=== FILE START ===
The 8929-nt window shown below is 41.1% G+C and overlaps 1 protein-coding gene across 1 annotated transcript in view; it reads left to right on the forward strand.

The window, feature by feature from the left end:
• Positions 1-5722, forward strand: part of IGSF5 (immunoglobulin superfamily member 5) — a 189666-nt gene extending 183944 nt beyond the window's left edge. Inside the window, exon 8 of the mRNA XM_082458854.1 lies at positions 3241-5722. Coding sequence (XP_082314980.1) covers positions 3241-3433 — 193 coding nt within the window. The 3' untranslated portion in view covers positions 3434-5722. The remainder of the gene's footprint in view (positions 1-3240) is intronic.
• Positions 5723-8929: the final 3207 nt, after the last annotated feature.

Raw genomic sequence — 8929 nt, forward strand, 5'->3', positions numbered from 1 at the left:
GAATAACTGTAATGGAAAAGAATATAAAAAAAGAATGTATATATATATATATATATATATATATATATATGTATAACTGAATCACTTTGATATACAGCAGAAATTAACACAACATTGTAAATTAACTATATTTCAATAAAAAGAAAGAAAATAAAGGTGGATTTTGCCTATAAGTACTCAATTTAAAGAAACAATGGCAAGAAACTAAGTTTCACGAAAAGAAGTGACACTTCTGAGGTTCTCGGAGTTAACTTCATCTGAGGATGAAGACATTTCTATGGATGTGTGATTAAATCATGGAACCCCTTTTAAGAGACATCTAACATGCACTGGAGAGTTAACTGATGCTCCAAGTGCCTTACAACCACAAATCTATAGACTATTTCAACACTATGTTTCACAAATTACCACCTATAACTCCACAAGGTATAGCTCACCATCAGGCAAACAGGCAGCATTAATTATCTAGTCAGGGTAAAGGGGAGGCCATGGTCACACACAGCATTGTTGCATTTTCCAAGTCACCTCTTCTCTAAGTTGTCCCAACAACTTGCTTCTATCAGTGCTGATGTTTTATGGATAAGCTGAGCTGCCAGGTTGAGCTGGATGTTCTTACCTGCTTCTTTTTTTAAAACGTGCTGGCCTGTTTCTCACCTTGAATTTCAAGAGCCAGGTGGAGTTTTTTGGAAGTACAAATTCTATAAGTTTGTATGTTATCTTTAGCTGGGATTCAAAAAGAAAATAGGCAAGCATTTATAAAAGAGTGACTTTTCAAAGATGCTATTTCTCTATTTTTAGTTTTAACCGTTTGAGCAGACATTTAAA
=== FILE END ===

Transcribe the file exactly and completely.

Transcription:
The 8929-nt window shown below is 41.1% G+C and overlaps 1 protein-coding gene across 1 annotated transcript in view; it reads left to right on the forward strand.

The window, feature by feature from the left end:
• Positions 1-5722, forward strand: part of IGSF5 (immunoglobulin superfamily member 5) — a 189666-nt gene extending 183944 nt beyond the window's left edge. Inside the window, exon 8 of the mRNA XM_082458854.1 lies at positions 3241-5722. Coding sequence (XP_082314980.1) covers positions 3241-3433 — 193 coding nt within the window. The 3' untranslated portion in view covers positions 3434-5722. The remainder of the gene's footprint in view (positions 1-3240) is intronic.
• Positions 5723-8929: the final 3207 nt, after the last annotated feature.

Raw genomic sequence — 8929 nt, forward strand, 5'->3', positions numbered from 1 at the left:
GAATAACTGTAATGGAAAAGAATATAAAAAAAGAATGTATATATATATATATATATATATATATATATATGTATAACTGAATCACTTTGATATACAGCAGAAATTAACACAACATTGTAAATTAACTATATTTCAATAAAAAGAAAGAAAATAAAGGTGGATTTTGCCTATAAGTACTCAATTTAAAGAAACAATGGCAAGAAACTAAGTTTCACGAAAAGAAGTGACACTTCTGAGGTTCTCGGAGTTAACTTCATCTGAGGATGAAGACATTTCTATGGATGTGTGATTAAATCATGGAACCCCTTTTAAGAGACATCTAACATGCACTGGAGAGTTAACTGATGCTCCAAGTGCCTTACAACCACAAATCTATAGACTATTTCAACACTATGTTTCACAAATTACCACCTATAACTCCACAAGGTATAGCTCACCATCAGGCAAACAGGCAGCATTAATTATCTAGTCAGGGTAAAGGGGAGGCCATGGTCACACACAGCATTGTTGCATTTTCCAAGTCACCTCTTCTCTAAGTTGTCCCAACAACTTGCTTCTATCAGTGCTGATGTTTTATGGATAAGCTGAGCTGCCAGGTTGAGCTGGATGTTCTTACCTGCTTCTTTTTTTAAAACGTGCTGGCCTGTTTCTCACCTTGAATTTCAAGAGCCAGGTGGAGTTTTTTGGAAGTACAAATTCTATAAGTTTGTATGTTATCTTTAGCTGGGATTCAAAAAGAAAATAGGCAAGCATTTATAAAAGAGTGACTTTTCAAAGATGCTATTTCTCTATTTTTAGTTTTAACCGTTTGAGCAGACATTTAAA